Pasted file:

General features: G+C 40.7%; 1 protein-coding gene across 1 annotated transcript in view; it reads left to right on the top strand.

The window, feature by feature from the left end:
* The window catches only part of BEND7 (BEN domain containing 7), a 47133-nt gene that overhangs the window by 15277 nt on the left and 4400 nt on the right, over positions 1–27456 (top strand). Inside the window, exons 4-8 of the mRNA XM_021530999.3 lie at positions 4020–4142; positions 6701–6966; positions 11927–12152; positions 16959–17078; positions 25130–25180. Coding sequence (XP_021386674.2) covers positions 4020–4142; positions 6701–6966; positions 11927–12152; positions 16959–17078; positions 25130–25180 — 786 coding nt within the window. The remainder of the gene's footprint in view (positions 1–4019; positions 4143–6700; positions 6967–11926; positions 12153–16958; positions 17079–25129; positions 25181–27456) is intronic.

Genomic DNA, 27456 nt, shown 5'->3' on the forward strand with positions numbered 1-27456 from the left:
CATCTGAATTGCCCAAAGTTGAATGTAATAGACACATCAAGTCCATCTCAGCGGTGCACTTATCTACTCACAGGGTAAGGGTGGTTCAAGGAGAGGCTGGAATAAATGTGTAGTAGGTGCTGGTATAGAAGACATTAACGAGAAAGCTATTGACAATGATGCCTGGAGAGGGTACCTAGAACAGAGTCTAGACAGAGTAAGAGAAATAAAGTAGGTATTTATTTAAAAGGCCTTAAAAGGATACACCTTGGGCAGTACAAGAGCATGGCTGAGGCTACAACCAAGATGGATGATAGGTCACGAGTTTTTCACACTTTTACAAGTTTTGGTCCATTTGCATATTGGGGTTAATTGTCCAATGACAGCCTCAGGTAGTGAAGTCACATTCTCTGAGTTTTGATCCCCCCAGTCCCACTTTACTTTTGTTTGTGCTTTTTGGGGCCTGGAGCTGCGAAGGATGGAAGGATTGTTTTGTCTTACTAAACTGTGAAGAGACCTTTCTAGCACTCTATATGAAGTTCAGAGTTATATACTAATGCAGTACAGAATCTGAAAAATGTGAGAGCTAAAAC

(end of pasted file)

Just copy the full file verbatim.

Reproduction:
General features: G+C 40.7%; 1 protein-coding gene across 1 annotated transcript in view; it reads left to right on the top strand.

The window, feature by feature from the left end:
* The window catches only part of BEND7 (BEN domain containing 7), a 47133-nt gene that overhangs the window by 15277 nt on the left and 4400 nt on the right, over positions 1–27456 (top strand). Inside the window, exons 4-8 of the mRNA XM_021530999.3 lie at positions 4020–4142; positions 6701–6966; positions 11927–12152; positions 16959–17078; positions 25130–25180. Coding sequence (XP_021386674.2) covers positions 4020–4142; positions 6701–6966; positions 11927–12152; positions 16959–17078; positions 25130–25180 — 786 coding nt within the window. The remainder of the gene's footprint in view (positions 1–4019; positions 4143–6700; positions 6967–11926; positions 12153–16958; positions 17079–25129; positions 25181–27456) is intronic.

Genomic DNA, 27456 nt, shown 5'->3' on the forward strand with positions numbered 1-27456 from the left:
CATCTGAATTGCCCAAAGTTGAATGTAATAGACACATCAAGTCCATCTCAGCGGTGCACTTATCTACTCACAGGGTAAGGGTGGTTCAAGGAGAGGCTGGAATAAATGTGTAGTAGGTGCTGGTATAGAAGACATTAACGAGAAAGCTATTGACAATGATGCCTGGAGAGGGTACCTAGAACAGAGTCTAGACAGAGTAAGAGAAATAAAGTAGGTATTTATTTAAAAGGCCTTAAAAGGATACACCTTGGGCAGTACAAGAGCATGGCTGAGGCTACAACCAAGATGGATGATAGGTCACGAGTTTTTCACACTTTTACAAGTTTTGGTCCATTTGCATATTGGGGTTAATTGTCCAATGACAGCCTCAGGTAGTGAAGTCACATTCTCTGAGTTTTGATCCCCCCAGTCCCACTTTACTTTTGTTTGTGCTTTTTGGGGCCTGGAGCTGCGAAGGATGGAAGGATTGTTTTGTCTTACTAAACTGTGAAGAGACCTTTCTAGCACTCTATATGAAGTTCAGAGTTATATACTAATGCAGTACAGAATCTGAAAAATGTGAGAGCTAAAAC